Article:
common primary oncological diagnosis was acute lymphoblastic leukemia in 48 children
followed by acute myeloid leukemia in nine. All of them received acute pre PICU care in the
hemato-oncology ward of the hospital with a median duration of pre PICU stay of 48 hours
(30 minutes – 24 days). This long delay in PICU shifting was due to non availability of beds
in PICU. The median PRISM score was 12(0-39) and PRISM III score 32(20-57) were high.
The median duration of PICU stay was 4 days (2-10). The median absolute neutrophil count
was <367/mm3 (50-18900), the median platelet count was 28000/mm3 (1300-589000). The
main cause of septic shock was pneumonia in 22 children. One third of children(24) had
bacterial culture positive from blood or body fluids. The most common organism being
acinetobacter followed by klebsiella and methicillin resistant staphylococcus aureus. Fungal
infections were suspected in 40 children(55.5%). Two children also had CMV pneumonia
proved by PCR for CMV, both these kids died. The various complications that were noticed
during the PICU stay were barotrauma(3), BSI(15), VAP(10), lung collapse(3), fungemia (8)
and pulmonary hemorrhage(5). The various other complications included pressure sores in 13
children, peritonitis in 2 children.
The outcome and prognostic factors of PICU mortality
Forty-one (56.9%) children died. Median duration of stay in the PICU was 4 days (2–
10 days). On univariate analysis, there was no significant difference in gender, subtype of
acute leukemia, duration of PICU stay and duration of pre PICU care between survivors and
nonsurvivors. At admission, the PRISM (p=0.004) and PRISM III (p= 0.029) scores were
significantly high amongst nonsurvivors. Twenty-five (92.6%) out of 27 patients with
acidosis died. Other factors associated with mortality were age < 3 years (OR 5.2, 95% CI-
1.3-21.2; p= 0.014); presence of shock (OR 6.7, 95% CI-2.3-19.8; p=0.0001); inotrope
score>20 (OR 19.4; 95%CI-4.9-75.7; p=0.0001), respiratory failure (p=0.0001); oxygenation
ratio<200 (p=0.004), oxygenation index>15(p=0.026); VAP (p=0.023); ARDS (p=0.000);
BSI (p=0.046) and fungal sepsis(p=0.012). Among laboratory parameters at admission,
absolute neutrophil count < 1500 mm3 (p=0.019), thrombocytopenia<10,000/mm3 (p=0.007),
prothrombin index <75% (p=0.0005), hypoalbuminemia < 2.5 gm/dL (p=0.0009), BUN >18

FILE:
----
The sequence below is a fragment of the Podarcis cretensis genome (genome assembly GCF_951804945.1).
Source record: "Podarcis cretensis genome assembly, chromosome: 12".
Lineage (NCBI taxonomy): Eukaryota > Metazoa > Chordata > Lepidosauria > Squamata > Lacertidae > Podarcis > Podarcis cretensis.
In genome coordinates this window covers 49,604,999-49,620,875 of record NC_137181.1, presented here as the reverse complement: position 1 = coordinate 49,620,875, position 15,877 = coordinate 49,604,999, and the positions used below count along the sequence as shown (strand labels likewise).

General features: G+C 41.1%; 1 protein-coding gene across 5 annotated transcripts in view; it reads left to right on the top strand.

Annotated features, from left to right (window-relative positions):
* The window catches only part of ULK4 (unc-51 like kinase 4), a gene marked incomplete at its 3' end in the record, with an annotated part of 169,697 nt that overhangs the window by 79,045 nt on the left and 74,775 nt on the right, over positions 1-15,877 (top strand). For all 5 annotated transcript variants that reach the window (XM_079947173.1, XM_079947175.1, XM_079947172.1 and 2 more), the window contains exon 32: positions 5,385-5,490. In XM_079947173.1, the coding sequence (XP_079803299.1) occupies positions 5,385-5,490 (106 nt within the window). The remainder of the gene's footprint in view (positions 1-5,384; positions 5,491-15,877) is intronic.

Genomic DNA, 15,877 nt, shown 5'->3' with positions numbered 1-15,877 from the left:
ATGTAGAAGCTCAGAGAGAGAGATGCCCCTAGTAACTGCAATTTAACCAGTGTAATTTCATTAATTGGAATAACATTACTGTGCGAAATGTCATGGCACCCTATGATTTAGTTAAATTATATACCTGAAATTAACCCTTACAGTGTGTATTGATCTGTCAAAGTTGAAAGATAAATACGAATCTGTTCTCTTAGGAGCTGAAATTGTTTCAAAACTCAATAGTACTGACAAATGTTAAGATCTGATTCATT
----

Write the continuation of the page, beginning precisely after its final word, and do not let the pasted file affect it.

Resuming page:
mg/dL (p=0.0008), creatinine > 0.7mg/dL (p=0.026), showed significant differences between
the survivors and non-survivors (Tables II).
In a multivariate logistic regression model, inotrope score>20 (p=0.000), albumin
<2.5 g/dL(p=0.001), Age > 3 years (p=0.011), VAP(p=0.05) were found to be independent
predictors of death.
Table 1 – Patient and Admission characteristics
Patient characteristics (n%) 72
Male (n%) 56 77.8%
Age (yrs, median, IQR) 7 4-10
Acute lymphoblastic leukemia (n%) 48 66.67%
Acute Myeloid Leukemia (n%) 9 12.5%
Non Hodgkin’s Lymphoma (n%) 7 9.72%
Hodgkin’s Lymphoma (n%) 2 2.78%
Others (n%) 6 8.3%
Newly diagnosed 8 11.11%
Induction 25 34.72%
Consolidation 10 13.89%
Intensification 9 12.5%
Maintenance 20 27.78%
Main reason for ICU admission
Septic shock 11 15.28%
Respiratory failure 22 30.56%
Shock and respiratory failure 21 29.16%
Central nervous system complications 11 15.28%
Miscellaneous 7 9.72%
Duration of PICU admission (days, median, IQR) 4 2-10
PRISM (median, IQR) 12 0-39
PRISM 3 (median, IQR) 32 20-57
Mechanical ventilation (n%) 49 68.05%
Vasopressor use (n%) 39 54.17%
Figure 1: Mortality by number and type of organ failing after PICU admission,
expressed as number of deaths per number of patients observed.
Table II: Univariate outcomes
N/N eval % P
<3years 3/12 25%
>3years 38/60 63.33%
Primary Oncological diagnosis 0.239
ALL 29/48 60.41%
AML 6/9 66.66%
NHL 3/7 42.86%
<1500 35/54 64.81%
>1500 6/18 33.33%
<75% 28/53 52.83%
>75% 3/19 15.79%
<10000 12/15 80%
>10000 29/57 50.9%
<2.5 28/37 75.7%
>2.5 13/35 37.1%
>18 17/19 89.5%
<18 24/53 45.3%
>0.7 11/13 84.6%
<0.7 30/59 50.85
Yes 30/39 76.9%
No 11/33 33.3%
Inotrope score 0.000
>20 28/31 90.3%
<20 13/41 31.7%
Respiratory failure 0.000
Yes 35/49 71.4%
No 6/23 26.1%
Yes 9/10 90%
No 32/62 51.61%
Yes 26/32 81.25%
No 15/40 37.5%
Positive culture 0.046
Yes 17/23 73.9%
No 24/49 48.97%
Fungal sepsis 0.012
Yes 28/40 70%
No 13/32 40.62%
Yes 25/27 92.59%
No 16/45 35.55%